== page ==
$ alias watch-later='sigi --stack watch-later'

$ watch-later add One Punch Man
Creating: One Punch Man
$ alias story-ideas='sigi --stack=story-ideas'

$ story-ideas add Alien race lives backwards through time.
Creating: Alien race lives backwards through time.

sigi as a local stack-based database

sigi understands the programmer-familiar push and pop idioms. It can be used for simple, persistent, small-scale stack use-cases.

Using the --quiet (or -q) flag is recommended for shell scripts, as it leaves out any leading labels or symbols. If used with a pipe, it's recommended to use the - subcommand to read from standard input and only print if the action requested is a printing action (like list).

sigi is pretty fast: sub-millisecond for basic use cases. That said, it is not intended to handle large amounts of data, or concurrent throughput. For something beefier with stack semantics, check out Redis.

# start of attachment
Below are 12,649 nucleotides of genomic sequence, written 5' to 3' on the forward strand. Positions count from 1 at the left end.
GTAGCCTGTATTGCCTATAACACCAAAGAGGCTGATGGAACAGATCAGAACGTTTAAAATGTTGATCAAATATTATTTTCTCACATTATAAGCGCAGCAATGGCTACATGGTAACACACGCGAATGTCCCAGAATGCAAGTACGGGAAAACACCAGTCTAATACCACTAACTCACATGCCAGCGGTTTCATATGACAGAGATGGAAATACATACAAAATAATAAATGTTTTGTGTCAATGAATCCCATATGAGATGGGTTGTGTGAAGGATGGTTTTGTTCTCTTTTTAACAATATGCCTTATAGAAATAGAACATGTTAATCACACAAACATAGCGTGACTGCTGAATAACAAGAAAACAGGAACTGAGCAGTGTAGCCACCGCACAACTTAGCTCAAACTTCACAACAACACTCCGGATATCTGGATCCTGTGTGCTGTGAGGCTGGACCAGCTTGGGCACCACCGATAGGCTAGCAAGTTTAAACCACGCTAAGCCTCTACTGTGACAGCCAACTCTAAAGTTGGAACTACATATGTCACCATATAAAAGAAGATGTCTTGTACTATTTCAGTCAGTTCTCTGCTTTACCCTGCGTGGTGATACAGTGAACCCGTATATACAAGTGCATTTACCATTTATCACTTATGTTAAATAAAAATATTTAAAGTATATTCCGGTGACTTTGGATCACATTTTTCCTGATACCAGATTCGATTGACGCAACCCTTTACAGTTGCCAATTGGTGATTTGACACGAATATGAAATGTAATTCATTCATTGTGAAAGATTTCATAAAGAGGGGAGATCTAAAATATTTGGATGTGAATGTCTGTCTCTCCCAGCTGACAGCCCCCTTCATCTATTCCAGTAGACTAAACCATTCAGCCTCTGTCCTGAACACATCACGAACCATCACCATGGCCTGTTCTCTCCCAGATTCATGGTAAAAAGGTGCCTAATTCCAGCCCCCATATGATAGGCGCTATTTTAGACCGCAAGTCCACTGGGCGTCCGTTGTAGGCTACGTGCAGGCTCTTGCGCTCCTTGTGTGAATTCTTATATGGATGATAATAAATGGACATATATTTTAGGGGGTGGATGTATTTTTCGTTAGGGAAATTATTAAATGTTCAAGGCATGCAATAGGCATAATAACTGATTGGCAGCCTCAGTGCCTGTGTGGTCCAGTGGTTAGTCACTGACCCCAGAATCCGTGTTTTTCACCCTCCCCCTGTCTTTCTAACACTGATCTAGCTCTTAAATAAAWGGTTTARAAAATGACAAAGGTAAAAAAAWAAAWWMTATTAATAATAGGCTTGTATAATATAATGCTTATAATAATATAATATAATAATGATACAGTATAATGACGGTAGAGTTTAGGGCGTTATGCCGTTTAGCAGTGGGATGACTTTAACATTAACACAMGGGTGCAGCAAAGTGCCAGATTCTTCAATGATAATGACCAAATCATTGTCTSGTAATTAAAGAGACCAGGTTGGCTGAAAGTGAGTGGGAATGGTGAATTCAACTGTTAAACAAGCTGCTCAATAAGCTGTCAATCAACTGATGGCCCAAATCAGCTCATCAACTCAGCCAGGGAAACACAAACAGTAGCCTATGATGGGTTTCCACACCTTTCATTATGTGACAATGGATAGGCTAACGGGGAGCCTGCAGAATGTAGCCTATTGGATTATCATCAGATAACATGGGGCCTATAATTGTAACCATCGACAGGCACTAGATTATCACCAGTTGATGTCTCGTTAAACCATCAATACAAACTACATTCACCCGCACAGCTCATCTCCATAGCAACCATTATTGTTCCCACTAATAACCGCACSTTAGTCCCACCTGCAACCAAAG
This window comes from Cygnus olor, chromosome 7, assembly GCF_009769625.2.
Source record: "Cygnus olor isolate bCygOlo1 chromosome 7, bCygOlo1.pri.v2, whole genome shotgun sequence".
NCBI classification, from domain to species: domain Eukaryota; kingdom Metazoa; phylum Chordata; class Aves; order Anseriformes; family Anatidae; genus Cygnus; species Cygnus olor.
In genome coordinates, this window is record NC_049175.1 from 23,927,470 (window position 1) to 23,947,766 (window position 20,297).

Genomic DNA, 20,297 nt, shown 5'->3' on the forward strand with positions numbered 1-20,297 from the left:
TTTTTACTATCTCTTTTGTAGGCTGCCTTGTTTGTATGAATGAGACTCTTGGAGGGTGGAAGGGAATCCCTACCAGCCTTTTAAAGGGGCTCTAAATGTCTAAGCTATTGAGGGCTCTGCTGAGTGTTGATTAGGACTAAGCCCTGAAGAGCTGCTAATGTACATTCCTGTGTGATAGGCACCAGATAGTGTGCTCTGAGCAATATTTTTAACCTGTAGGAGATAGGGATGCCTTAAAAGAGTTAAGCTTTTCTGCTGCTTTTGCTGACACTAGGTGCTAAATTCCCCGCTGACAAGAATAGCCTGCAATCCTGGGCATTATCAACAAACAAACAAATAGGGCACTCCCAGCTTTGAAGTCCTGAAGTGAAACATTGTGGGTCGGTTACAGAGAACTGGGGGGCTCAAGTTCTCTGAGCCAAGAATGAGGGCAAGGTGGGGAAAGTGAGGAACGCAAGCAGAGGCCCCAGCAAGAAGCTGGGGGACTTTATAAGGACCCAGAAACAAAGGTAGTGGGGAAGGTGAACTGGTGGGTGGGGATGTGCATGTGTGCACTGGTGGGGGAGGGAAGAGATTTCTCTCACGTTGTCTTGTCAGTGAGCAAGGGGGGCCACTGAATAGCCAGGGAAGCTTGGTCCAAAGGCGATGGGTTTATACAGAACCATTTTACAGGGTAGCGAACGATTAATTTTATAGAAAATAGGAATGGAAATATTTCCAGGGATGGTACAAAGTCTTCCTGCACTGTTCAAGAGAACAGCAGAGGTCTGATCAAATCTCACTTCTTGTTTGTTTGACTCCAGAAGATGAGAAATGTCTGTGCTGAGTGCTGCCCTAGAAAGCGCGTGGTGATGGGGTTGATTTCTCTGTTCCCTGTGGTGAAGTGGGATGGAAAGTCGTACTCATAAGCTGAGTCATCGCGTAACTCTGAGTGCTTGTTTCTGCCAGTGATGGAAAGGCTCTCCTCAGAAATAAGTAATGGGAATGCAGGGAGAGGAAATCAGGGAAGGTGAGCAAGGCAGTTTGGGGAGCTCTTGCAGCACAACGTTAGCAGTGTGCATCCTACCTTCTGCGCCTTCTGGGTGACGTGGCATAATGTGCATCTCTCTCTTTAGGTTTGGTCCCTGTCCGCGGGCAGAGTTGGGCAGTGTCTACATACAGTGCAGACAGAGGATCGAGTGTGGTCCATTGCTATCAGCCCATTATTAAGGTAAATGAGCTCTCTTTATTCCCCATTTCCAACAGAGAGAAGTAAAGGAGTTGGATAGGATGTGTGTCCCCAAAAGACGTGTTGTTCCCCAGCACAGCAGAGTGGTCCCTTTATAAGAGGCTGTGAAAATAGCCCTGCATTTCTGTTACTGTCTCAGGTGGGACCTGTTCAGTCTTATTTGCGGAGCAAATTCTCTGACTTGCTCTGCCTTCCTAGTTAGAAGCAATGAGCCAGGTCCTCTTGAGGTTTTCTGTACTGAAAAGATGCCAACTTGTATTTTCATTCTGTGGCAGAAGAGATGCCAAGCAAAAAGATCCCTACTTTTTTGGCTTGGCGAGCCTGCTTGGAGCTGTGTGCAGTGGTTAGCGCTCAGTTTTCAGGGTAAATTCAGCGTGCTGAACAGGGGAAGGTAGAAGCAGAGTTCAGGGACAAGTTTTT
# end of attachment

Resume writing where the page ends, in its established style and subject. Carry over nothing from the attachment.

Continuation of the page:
Packaging status

If your packaging system doesn't have it yet, the best way to install sigi is through the Rust language package manager, cargo:

cargo install sigi

Instructions on installing cargo can be found here:

Please package it up for your Linux/BSD/etc distribution.

Contributing and support

Please open an issue if you see bugs or have ideas!

I'm looking for people to use the sigi wiki to share their tips, tricks, and examples.

Thanks for checking it out!